Featured Image
Rep. Cori Bush speaks to PBS about her forced abortion Twitter / screenshot

(LifeSiteNews) — Last year, Missouri Democratic Representative Cori Bush made headlines when she testified in Congress that she had procured an abortion as a teenager. “I know, in my situation, I did choose life because I knew that I could not take care of a child. I knew I couldn’t,” she said. “So was I supposed to put a child in harm’s way, when I knew that I mentally and physically, emotionally was not able to take care of a child?”

Bush decided to share her story in defence of abortion rights as the fall of Roe v. Wade loomed. But in a recent interview with PBS, she shared another story—the story of her second abortion. This time, her testimony shed quite a different light on the abortion industry. She was a 19-year-old student at Harris-Stowe State University, and again decided that she did not want a child at that point. When she had second thoughts, the abortion staff simply ignored her.

“I was thinking back to the first abortion. ‘Okay. You’ve done this before. You know the rooms, you know what it looks like, you know what it feels like in this space, you know what to expect. You know you may experience even some harm, or some racism in this space,'” she told the interviewer. “I thought I was ready. I went in and I went through all the steps because it’s almost like an assembly line, you know: you go from room to room.”

“And I got into the last room, I was helped up onto the table by the nurse, and I lay there, and I started to think, well, one, I didn’t tell the father that that was about to happen. I just felt like I needed more time. So I said: ‘No, you know what, I’m not ready. And the nurse just, you know, wouldn’t listen to me. And I said: ‘No, I’m not ready.’ And as I’m saying ‘No,’ they continue to pull the instruments and…get everything ready. And it was just like: ‘No, calm down. No, you’re going to be okay.’”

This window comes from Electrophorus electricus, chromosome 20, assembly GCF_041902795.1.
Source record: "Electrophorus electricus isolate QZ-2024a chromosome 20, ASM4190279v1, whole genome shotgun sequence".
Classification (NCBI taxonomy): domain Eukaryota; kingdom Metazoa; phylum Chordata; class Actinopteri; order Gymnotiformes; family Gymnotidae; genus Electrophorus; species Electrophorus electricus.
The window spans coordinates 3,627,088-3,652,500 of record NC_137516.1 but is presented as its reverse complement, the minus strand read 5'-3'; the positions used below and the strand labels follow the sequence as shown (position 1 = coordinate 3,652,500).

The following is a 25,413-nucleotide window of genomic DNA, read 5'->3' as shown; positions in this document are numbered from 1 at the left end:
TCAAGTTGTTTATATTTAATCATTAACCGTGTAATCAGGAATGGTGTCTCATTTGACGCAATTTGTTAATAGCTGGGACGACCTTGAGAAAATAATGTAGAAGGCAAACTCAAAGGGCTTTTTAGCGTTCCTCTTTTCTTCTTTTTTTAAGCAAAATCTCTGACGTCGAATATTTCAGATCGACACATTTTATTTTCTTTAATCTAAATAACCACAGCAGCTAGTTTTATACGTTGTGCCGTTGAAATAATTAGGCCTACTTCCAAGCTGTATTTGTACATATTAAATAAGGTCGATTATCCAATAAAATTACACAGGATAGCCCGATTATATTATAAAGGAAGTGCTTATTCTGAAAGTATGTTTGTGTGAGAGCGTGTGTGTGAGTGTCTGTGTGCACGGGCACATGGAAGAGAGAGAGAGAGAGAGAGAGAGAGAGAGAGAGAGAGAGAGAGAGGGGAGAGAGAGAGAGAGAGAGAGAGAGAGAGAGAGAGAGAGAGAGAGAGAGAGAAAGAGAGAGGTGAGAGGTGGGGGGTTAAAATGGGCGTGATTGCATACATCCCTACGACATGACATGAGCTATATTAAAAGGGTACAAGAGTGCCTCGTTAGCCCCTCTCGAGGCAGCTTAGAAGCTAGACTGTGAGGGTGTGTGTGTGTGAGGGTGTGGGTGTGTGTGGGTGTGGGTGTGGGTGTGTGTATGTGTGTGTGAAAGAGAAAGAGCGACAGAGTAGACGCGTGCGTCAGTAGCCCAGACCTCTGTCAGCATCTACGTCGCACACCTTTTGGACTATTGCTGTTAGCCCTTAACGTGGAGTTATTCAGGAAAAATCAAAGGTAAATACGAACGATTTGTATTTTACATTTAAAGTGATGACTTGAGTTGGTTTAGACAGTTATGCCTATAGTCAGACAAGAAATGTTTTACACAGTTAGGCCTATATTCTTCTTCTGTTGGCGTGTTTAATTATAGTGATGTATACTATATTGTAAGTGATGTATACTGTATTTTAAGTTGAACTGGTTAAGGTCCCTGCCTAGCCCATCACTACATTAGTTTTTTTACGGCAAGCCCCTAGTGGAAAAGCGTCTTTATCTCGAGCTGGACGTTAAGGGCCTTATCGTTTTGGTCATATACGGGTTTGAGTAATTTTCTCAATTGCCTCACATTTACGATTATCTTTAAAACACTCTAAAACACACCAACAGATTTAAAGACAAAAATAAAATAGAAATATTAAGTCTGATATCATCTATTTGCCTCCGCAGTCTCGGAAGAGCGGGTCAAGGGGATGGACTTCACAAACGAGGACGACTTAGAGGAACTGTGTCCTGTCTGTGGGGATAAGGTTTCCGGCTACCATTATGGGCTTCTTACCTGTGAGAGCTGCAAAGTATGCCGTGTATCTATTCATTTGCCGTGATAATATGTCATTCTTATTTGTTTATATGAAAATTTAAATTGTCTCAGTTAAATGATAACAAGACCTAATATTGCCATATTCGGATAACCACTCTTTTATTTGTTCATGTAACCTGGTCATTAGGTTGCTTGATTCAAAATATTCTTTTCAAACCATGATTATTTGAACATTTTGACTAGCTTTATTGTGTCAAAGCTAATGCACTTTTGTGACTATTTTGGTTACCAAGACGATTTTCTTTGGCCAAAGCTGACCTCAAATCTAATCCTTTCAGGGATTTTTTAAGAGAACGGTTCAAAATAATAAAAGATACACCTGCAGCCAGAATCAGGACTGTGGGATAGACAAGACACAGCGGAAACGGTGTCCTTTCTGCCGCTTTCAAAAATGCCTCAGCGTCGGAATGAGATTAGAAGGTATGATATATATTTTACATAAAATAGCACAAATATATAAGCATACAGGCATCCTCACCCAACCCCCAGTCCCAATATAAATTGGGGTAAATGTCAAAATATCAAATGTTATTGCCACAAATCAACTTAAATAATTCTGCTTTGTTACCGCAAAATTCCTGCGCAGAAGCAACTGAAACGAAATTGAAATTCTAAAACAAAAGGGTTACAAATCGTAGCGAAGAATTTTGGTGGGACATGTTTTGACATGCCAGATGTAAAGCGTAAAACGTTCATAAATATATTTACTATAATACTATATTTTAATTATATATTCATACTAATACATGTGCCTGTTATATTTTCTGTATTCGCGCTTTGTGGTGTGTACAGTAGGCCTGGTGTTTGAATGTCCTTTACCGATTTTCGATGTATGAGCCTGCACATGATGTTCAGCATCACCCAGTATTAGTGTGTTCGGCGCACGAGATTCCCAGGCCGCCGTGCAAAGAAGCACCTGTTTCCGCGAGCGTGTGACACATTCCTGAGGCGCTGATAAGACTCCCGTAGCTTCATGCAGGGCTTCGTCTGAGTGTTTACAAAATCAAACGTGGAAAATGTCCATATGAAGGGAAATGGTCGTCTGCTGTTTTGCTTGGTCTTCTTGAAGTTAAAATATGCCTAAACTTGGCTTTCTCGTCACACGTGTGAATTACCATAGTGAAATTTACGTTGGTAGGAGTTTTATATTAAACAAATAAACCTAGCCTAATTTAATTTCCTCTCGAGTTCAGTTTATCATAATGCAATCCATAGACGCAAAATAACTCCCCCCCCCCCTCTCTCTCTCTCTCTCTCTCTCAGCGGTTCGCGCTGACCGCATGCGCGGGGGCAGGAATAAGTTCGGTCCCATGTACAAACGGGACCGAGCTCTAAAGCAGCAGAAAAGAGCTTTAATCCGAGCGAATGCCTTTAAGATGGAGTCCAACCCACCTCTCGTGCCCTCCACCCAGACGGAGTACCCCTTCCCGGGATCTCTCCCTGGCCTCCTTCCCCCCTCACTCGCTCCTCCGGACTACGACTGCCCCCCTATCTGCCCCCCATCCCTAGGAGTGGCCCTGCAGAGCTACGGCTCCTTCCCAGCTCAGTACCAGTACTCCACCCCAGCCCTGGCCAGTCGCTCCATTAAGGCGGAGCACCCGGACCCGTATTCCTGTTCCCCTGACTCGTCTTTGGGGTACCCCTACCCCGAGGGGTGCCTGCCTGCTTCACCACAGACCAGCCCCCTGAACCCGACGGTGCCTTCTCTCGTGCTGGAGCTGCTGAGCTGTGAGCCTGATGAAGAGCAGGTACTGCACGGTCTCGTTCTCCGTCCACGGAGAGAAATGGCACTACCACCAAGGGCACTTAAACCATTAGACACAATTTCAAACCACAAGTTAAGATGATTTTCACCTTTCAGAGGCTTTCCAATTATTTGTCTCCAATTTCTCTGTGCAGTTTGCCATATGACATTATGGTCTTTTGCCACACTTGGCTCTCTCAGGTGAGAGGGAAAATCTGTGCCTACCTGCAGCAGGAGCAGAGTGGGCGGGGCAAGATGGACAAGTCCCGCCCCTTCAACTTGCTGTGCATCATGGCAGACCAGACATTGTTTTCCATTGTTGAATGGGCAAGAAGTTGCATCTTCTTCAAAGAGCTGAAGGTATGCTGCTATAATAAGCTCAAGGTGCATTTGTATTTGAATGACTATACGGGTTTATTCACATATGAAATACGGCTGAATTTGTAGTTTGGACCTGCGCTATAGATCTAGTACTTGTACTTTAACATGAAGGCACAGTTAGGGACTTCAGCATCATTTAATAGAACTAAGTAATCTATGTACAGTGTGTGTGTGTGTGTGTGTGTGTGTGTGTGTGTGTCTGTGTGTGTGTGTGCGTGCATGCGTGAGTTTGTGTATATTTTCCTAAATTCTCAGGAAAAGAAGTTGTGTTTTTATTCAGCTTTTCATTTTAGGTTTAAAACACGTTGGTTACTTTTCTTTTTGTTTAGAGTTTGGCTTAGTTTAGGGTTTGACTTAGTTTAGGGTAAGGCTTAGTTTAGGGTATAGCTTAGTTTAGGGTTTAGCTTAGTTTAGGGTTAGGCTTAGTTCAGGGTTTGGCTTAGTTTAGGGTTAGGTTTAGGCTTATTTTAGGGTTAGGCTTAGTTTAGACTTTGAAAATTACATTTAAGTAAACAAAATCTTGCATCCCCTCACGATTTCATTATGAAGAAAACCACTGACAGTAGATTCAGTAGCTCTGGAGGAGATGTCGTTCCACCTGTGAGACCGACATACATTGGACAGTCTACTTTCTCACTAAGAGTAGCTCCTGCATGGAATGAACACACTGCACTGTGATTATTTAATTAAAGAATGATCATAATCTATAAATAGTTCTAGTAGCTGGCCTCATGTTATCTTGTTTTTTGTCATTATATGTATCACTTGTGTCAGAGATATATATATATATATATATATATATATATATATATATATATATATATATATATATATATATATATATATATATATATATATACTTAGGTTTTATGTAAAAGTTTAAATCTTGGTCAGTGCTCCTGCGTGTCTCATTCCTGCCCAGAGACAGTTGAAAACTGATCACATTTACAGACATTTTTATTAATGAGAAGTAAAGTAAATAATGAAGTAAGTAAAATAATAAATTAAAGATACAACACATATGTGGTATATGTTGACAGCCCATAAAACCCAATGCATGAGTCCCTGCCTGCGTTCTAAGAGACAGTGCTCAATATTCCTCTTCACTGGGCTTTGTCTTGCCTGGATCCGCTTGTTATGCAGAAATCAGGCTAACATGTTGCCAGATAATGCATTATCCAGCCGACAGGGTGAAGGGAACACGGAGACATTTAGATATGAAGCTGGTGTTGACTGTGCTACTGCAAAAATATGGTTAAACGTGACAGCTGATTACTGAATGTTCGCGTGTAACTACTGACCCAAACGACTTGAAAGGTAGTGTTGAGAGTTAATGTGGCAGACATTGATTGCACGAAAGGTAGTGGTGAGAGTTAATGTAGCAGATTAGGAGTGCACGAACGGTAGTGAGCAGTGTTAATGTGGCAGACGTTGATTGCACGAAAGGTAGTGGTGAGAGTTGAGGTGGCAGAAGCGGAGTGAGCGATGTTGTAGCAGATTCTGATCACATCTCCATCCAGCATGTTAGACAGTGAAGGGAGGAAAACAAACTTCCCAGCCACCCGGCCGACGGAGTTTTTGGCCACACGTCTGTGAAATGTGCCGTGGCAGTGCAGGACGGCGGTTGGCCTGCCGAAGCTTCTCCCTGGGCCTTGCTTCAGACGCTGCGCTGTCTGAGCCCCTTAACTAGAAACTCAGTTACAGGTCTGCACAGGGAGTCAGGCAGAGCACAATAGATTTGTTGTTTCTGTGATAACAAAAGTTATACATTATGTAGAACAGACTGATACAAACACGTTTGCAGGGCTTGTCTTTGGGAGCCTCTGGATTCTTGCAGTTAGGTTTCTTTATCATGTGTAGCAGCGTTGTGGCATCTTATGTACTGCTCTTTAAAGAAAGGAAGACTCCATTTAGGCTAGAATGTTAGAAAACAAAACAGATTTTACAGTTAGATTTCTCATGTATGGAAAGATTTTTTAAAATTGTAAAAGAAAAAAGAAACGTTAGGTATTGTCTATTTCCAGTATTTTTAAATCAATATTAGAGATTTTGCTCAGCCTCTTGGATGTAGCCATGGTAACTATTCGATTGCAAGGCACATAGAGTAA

READ: Democrat congresswoman recalls forced abortion, says nurse ignored her requests to stop

At this point, the interviewer asked for clarification: “So you were telling them that you didn’t want to move forward?”

“Yes,” Bush replied.

“And they were ignoring you?”

“Oh, they absolutely ignored me,” Bush recounted. “Even to the point of, you know, like ‘calm down.’ As if I were the problem. And so I didn’t really know… I didn’t understand at that point where I had a voice… I remember laying there looking to see if there was someone else in the room that would listen to me. And they ended up putting, during this time, they put the instrument inside me and started the instrument. I’m saying ‘No,’ but it was too late because you couldn’t stop once you started… Multiple times I felt it was like ‘We know better. You don’t know what you need.’”

Just to recount Bush’s story: She changed her mind about having an abortion, told the abortion staff this multiple times, but they simply ignored her pleas as she looked desperately about for someone to help her, inserted the abortion instrument inside her against her will, and suctioned out her child. This was a forced abortion, and if the press did not care so desperately about hiding the extremism about the abortion industry and condemning pro-life laws, this story would be headline news everywhere. Bush’s experience echoes that of many, many other women who have been victimized by this bloody industry. Choice, as is so often the case, has little to do with it—not for many of the women who suffer coercion and victimization, and certainly not the voiceless child reduced to bloody slurry before seeing the light of day.

Featured Image

Jonathon Van Maren is a public speaker, writer, and pro-life activist. His commentary has been translated into more than eight languages and published widely online as well as print newspapers such as the Jewish Independent, the National Post, the Hamilton Spectator and others. He has received an award for combating anti-Semitism in print from the Jewish organization B’nai Brith. His commentary has been featured on CTV Primetime, Global News, EWTN, and the CBC as well as dozens of radio stations and news outlets in Canada and the United States.

He speaks on a wide variety of cultural topics across North America at universities, high schools, churches, and other functions. Some of these topics include abortion, pornography, the Sexual Revolution, and euthanasia. Jonathon holds a Bachelor of Arts Degree in history from Simon Fraser University, and is the communications director for the Canadian Centre for Bio-Ethical Reform.

Jonathon’s first book, The Culture War, was released in 2016.